In my first book I went through 14 market myths using history as a guide. Myth #9 was that all-time highs in the stock market mean it’s going to crash. I shared the following:
The S&P 500 hit new all-time highs in early 2000 and subsequently crashed by more than 50 percent over the following two years or so. New highs were once again breached in late-2007, which was then followed by another 50 percent-plus decline. Looking back on this decade, many investors assumed there was a clear relationship between all-time highs in the stock market and the risk of a future crash. It seems every time the market shoots to new highs it subsequently gets cut in half.
Nothing in the markets is ever quite that easy. Of course, stocks can fall from all-time highs, but hitting an all-time high isn’t necessarily the trigger that causes them to fall. Since 1950, there have been over 1,100 all-time highs reached on the S&P 500. That’s good enough for almost 7 percent of all trading days or roughly one out of every 15 days that the market is open. Here is the breakdown by decade that shows how often the S&P 500 hits a new high level:
You can see that there were some droughts during certain decades. It took almost eight years to reach a new all-time high from early 1973 to late 1980. It was another seven years or so from March of 2000 to May of 2007. It took another five and a half years to reach the 2007 high, which occurred in early 2013.
Little did I know how many new all-time highs would subsequently be reached in short order after writing this.
Since new highs were hit in 2013 there have been 201 new ATHs in total. This year alone there have already been 13 new all-time highs on the S&P 500, the same number that was seen in the entire decade of the 2000s. It’s not even the end of January.
Stocks are already up almost 8% this year and that’s after 9 straight years of gains (with 7 of those annual returns in double-digit territory). It’s been almost 20 months since we saw a 5% correction.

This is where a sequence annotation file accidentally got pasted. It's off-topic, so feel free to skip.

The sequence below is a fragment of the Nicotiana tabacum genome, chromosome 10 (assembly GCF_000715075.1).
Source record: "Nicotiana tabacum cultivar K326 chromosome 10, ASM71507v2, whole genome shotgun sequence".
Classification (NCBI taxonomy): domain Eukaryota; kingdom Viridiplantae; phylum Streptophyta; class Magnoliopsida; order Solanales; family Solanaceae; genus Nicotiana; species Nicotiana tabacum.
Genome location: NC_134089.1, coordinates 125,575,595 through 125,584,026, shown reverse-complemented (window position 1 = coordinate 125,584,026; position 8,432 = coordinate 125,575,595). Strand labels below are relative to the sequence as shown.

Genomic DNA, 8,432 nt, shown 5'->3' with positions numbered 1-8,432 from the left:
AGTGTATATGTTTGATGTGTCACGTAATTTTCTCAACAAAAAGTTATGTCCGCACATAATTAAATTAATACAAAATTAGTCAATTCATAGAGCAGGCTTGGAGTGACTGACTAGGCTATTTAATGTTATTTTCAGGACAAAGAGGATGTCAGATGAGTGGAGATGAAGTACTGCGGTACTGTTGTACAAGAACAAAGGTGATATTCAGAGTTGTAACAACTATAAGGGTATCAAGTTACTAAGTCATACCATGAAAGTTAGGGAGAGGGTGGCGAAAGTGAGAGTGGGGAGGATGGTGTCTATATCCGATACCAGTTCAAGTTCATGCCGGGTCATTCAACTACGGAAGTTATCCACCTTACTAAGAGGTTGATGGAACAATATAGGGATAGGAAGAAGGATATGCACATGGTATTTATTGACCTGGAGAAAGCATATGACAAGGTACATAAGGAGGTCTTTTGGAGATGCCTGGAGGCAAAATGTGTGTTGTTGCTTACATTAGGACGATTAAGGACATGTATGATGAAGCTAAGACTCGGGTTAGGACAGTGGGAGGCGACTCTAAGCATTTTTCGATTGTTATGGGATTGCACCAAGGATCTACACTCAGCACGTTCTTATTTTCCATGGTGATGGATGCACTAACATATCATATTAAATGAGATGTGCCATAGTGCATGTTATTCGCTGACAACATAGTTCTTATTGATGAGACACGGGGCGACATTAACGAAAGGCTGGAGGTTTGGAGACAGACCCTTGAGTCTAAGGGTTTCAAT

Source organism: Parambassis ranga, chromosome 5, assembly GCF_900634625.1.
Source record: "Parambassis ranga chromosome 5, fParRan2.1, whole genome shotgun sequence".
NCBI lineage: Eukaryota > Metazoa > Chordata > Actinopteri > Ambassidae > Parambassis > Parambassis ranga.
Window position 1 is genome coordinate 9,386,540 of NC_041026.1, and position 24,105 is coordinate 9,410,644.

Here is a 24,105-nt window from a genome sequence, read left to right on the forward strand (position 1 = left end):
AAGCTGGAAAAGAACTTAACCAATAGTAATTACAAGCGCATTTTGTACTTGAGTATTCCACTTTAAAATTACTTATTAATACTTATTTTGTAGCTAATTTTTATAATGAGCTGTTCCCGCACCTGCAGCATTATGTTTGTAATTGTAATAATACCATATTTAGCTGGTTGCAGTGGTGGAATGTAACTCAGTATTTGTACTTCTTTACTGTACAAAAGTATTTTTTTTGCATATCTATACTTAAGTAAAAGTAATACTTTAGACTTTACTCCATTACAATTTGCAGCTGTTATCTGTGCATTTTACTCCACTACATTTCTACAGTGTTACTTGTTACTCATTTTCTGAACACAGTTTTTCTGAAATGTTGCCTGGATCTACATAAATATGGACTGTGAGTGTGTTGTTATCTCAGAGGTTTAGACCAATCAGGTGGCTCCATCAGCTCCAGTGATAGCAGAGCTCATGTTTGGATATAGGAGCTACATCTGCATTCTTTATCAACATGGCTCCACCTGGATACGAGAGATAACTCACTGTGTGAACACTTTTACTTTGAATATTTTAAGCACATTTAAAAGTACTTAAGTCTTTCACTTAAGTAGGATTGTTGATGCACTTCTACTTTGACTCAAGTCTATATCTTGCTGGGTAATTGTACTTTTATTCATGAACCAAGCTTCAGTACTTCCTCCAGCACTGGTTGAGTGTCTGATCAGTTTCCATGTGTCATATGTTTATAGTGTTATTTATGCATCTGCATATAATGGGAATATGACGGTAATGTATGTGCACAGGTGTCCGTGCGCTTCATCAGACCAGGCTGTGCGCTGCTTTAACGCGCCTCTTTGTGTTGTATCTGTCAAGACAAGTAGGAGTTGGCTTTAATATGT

The steady number of new all-time highs in the market coupled with a lack of losses or volatility have made it feel like risk doesn’t exist anymore. Every year since 2009 people have been saying the easy money has been made but it feels like every year making money gets easier.
I think we’ll look back at this market environment in the future and be astonished at how this all transpired coming off the worst financial crisis since the Great Depression. Obviously, this can’t continue forever but regardless of your current bullish or bearish leanings, you have to be able to appreciate the unreal run stocks have been on.
But markets like this can be terrible for investors because they often teach us bad habits.1 Just think about what has worked well during this cycle:
- Chasing yield
- Concentrated positions and a U.S. home bias
- Avoiding risk management like the plague
- Chasing fad stocks and sectors
- Extrapolating the recent past
One of the reasons successful investing is so difficult for many investors is because rational thinking doesn’t always pay off. Extremes in the markets tend to make investors look silly.
Diversification, risk management, and the avoidance of chasing past performance are all prudent forms of an investment process. But sometimes prudence doesn’t pay in the markets and risk-seeking behavior offers the best payout.
The problem for investors is that the majority of us are terrible at timing these risk regimes because no one has a clue how long they will last or when the painful reversals will take place.
Investing is hard because risks aren’t really risks until there are outcomes attached to them. I also wrote the following in my book about risk:
Risk really only matters if it has consequences attached to it, either through a liquidity event because you’re forced to sell or psychologically because you make a huge mistake at the wrong time.
In this sense, true risk is that which is irreversible.
History has shown that all-time highs are not meant to be feared but accepted as a normal part of the long-term improvement in corporate earnings and technological innovation. But they can’t continue unabated at the current pace without some sort of setback eventually.
There haven’t been many poor outcomes in the stock market for a long time now. Investors who have taken on more risk than they can mentally or financially handle haven’t had to deal with the consequences. The longer this lasts the worse it’s going to feel when the ‘risk’ in ‘risk premium’ comes back to life.
I’m not sure when that will happen. I’m not sure why that will happen. But I am sure that there will be consequences eventually. When it does we shall see which lessons this bull market has taught us as investors.
Building Failure Into Your Process
1Plenty of investors learned the wrong lessons from the last bear market, as well, namely that the next crash is always right around the corner.